– Many Finns have become affluent enough so that increasing their material wealth no longer increases their well-being. That is why we must seek new goals. We are balancing between our struggle for survival and meaninglessness. We need new kinds of goals and a direction that takes us into the future.

Is the management awake?

Millennials are another reason why meaningfulness is such a prominent topic in today’s world. When compared to previous generations, those born in the 80s and 90s have very different conceptions and expectations regarding working life.

–  Young adults are socially aware. They want to know what the end goal of the work is and what the work has an impact on. Just earning monthly salary is no longer something that they are satisfied with, Sahimaa says.

He states that it is crucial to understand these expectations and needs in working life.

– When recruiting experts, being able to define the company’s purpose is a trump card. If the company is unable to do this, the experts are sure to find more meaningful work elsewhere.

According to Sahimaa, the experience of meaningfulness also extends to the hard business world. An internally motivated employee is significantly more effective and productive than an employee who does not find their work meaningful.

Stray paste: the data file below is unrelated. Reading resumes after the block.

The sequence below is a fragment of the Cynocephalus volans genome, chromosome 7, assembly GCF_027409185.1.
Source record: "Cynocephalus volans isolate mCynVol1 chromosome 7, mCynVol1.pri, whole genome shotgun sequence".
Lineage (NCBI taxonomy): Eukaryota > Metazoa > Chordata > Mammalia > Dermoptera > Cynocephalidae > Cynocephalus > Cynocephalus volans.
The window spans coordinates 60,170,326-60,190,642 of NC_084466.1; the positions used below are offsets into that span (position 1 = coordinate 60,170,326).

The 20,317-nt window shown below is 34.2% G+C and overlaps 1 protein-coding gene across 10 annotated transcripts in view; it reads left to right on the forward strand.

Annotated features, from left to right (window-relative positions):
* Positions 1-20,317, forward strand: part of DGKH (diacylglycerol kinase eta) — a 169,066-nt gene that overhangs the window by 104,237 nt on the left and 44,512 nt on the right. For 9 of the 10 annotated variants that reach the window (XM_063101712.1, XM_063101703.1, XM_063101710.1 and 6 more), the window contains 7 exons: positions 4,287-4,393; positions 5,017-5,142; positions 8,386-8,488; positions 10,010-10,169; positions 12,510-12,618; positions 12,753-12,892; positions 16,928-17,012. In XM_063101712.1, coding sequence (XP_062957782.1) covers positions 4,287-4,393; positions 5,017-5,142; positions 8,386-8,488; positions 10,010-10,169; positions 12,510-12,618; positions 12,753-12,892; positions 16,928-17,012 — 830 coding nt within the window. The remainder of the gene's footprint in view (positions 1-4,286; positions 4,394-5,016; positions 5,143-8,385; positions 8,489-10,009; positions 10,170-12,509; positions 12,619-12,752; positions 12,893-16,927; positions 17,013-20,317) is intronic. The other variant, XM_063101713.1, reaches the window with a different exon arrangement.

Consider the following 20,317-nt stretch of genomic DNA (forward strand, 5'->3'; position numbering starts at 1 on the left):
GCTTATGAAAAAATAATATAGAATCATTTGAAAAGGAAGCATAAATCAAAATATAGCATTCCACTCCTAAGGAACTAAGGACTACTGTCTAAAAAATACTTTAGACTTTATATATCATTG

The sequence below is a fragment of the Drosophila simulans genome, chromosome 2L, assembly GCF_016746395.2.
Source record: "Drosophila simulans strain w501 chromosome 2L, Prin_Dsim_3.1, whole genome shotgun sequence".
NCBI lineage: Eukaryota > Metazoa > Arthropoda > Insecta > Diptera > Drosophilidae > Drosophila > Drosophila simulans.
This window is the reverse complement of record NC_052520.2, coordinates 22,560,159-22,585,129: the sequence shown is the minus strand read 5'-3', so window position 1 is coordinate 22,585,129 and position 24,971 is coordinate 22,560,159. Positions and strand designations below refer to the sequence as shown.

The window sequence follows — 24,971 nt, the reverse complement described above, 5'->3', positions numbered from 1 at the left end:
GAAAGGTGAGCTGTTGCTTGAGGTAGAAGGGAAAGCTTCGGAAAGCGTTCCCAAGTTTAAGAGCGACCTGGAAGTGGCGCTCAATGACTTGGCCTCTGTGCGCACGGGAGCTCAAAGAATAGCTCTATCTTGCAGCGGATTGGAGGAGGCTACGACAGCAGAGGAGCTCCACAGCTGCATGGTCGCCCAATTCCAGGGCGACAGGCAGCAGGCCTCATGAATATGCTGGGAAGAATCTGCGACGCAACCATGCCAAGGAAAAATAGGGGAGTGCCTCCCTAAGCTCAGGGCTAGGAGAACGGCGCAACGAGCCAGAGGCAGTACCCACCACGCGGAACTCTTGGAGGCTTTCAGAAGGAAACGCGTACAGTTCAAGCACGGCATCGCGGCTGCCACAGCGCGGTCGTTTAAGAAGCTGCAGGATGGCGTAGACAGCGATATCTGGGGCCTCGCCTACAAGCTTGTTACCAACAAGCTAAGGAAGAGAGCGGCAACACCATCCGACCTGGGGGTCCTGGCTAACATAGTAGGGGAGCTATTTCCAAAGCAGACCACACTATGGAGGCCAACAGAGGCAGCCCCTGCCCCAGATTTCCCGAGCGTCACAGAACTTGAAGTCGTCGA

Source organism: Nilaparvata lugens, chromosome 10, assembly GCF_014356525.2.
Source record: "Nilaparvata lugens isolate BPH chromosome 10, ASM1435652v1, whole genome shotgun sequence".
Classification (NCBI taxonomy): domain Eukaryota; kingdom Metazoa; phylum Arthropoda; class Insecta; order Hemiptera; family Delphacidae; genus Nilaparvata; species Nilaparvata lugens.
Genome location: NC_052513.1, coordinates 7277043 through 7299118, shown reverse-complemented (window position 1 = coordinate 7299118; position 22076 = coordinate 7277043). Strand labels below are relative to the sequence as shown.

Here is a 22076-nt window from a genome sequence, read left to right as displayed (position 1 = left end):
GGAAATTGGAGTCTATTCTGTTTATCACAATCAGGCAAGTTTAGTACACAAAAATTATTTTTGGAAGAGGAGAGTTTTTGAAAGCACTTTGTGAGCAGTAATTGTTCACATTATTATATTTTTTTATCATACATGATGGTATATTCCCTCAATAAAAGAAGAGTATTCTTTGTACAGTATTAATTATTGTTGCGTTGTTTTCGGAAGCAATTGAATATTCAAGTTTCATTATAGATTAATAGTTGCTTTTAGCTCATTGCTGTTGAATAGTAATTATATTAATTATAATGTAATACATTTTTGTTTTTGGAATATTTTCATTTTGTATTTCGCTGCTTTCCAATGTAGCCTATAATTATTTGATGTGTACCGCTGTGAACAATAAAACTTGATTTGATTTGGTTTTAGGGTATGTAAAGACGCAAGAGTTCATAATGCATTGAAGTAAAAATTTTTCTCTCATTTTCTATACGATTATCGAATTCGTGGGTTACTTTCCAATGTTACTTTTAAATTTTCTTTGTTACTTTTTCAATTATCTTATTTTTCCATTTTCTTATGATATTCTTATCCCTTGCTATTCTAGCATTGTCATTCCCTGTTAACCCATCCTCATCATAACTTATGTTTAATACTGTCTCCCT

If management wishes to sharpen up, they can learn to lead the meaningfulness of the work. According to Sahimaa, this does not require any magic tricks. It is enough to ensure that the basics – leadership and communication – are in order. There is reason to think about how human beings are seen at the organisation: are employees merely seen as a resource or as spontaneous creatures who wish to perform well at their job.

– It is important for a supervisor to recognise what motivates an employee. It is desirable that the goals of the individual align with the goals of the organisation.